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Municipal Service Delivery

What is in this guide

  1. Why should organisations understand municipal services?
  2. Important things to know about municipal services
  • What is a municipal service?
  • Who is responsible for providing services?
  • Factors to considered before deciding on service delivery options?
  • Municipal service partnerships [MSPs]
  • Types of MSPs
  1. How does a municipality implement a MSP?

  1. Why should organisations understand municipal services?

    The South African Constitution states that municipalities have the responsibility to make sure that all citizens are provided with services to satisfy their basic needs. In this guide we will look at what those services are and the various ways in which municipalities can provide them in an affordable manner. We will also look at what role ordinary citizens can play to help municipalities decide what services to provide and how they will be provided.

Organisations can participate in many consultation and decision-making processes at local level - for example ward committees, budget consultations, ward meetings, Integrated Development Planning Forums, and so on. If you want to represent people and fight for their interests, it is very important to understand the level of services that are available, the ways services can be delivered and the choices for how to deliver services that your municipality faces.

  1. Important things to know about municipal services

    What is a municipal service?

Municipalities must make sure that people in their areas have at least the basic services they need. There are a large number of services that they provide, the most important of which are:

  1. Water supply
  2. Sewage collection and disposal
  3. Refuse removal
  4. Electricity and gas supply
  5. Municipal health services
  6. Municipal roads and storm water drainage
  7. Street lighting
  8. Municipal parks and recreation

These services have a direct and immediate effect on the quality of the lives of the people in that community. For example, if the water that is provided is of a poor quality or refuse is not collected regularly, it will contribute to the creation of unhealthy and unsafe living environments. Poor services can also make it difficult to attract business or industry to an area and will limit job opportunities for residents.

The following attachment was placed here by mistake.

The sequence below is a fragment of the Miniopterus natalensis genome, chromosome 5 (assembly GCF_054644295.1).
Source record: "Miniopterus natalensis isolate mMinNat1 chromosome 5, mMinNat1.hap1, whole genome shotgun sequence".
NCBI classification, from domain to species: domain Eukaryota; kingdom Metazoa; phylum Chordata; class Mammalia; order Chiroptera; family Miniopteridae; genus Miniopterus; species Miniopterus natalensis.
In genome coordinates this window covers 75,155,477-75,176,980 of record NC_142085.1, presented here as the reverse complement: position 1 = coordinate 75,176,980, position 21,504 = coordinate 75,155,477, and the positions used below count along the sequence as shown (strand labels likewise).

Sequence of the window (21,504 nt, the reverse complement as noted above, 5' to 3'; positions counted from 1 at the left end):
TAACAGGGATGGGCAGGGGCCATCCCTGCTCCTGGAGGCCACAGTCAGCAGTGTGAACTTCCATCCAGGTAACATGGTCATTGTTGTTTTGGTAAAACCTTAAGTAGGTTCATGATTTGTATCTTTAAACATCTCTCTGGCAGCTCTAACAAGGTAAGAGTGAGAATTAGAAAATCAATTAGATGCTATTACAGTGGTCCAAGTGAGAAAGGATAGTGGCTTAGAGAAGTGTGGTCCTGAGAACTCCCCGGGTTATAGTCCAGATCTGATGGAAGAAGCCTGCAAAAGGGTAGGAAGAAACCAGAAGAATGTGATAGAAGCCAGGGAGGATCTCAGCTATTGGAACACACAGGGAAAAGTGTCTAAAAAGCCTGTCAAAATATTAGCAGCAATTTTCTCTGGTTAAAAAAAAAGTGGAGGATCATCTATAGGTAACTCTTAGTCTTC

Basic services needed in rural areas may be different from those that urban communities need.

Who is responsible for providing services?

Local government [municipality] is the sphere of government closest to the people, they are elected by citizens to represent them and are responsible to ensure that services are delivered to the community. One way in which municipalities can do this is to provide the service themselves through the use of their own resources - finance, equipment and employees. A municipality may also outsource the provision of a service. In other words, it may choose to hire someone else to deliver the service but it remains the responsibility of the municipality to choose the service provider and to make sure that they deliver the service properly.

Many municipalities, however, are unable to deliver services to residents. This might be because of lack of finances or lack of capacity to provide a good service at an affordable price. Such municipalities should find other ways to ensure that the services are improved and reach the people most in need of them. Some options that they could consider are explained below:

Capacity building

It is possible for a municipality to improve and expand the delivery of services by improving their own ability to do so. By improving a number of skills municipalities may be better able to deliver services effectively and efficiently from inside. Better communication between the municipality and citizens will help council determine the needs of the community and whether they are being met. Improved financial planning will help find the best possible ways to use available funds. Better technical skills will improve delivery of a particular municipal service.


In some cases a municipality can improve the delivery of a service by corporatising it -that is by creating a municipal company that will provide the service. The company belongs to council and is accountable for its performance. Council usually appoints a board to oversee the work of the company management. The company is able to function more independently than a municipal department whilst acting under the overall control and supervision of council. Municipalities have to deliver so many different services that it is not possible to focus on the best way to deliver certain specialised services. By allowing the company some independence they are free to experiment with new techniques and technology and able to provide better services at lower costs.

Municipal service partnerships [MSPs]

There are instances where a municipality might feel that instead of providing the service directly they would rather hire someone else (service provider) to do it. Reasons why a municipality would choose this route are that other municipalities, organisations (NGOs or CBOs) or private companies may have better resources and management skills to provide the service.